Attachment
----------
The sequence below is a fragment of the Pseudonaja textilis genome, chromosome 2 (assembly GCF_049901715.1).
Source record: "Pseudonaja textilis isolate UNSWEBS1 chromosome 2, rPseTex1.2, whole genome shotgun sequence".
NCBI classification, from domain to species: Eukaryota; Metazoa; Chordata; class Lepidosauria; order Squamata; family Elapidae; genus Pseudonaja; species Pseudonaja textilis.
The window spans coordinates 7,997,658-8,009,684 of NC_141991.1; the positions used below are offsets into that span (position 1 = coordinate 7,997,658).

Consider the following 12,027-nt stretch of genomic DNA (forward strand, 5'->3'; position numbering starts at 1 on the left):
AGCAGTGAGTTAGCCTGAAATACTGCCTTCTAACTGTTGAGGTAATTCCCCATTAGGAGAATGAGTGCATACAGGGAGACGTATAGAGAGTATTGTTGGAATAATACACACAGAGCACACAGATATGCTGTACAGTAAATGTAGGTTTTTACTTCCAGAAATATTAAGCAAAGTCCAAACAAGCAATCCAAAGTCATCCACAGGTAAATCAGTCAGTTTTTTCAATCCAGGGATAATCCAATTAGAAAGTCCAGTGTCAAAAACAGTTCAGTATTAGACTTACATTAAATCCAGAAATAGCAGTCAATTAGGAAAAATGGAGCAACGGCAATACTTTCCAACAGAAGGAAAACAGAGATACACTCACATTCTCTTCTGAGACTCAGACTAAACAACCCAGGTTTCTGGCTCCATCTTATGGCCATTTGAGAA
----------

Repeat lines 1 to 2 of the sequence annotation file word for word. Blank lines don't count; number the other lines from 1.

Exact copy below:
The sequence below is a fragment of the Pseudonaja textilis genome, chromosome 2 (assembly GCF_049901715.1).
Source record: "Pseudonaja textilis isolate UNSWEBS1 chromosome 2, rPseTex1.2, whole genome shotgun sequence".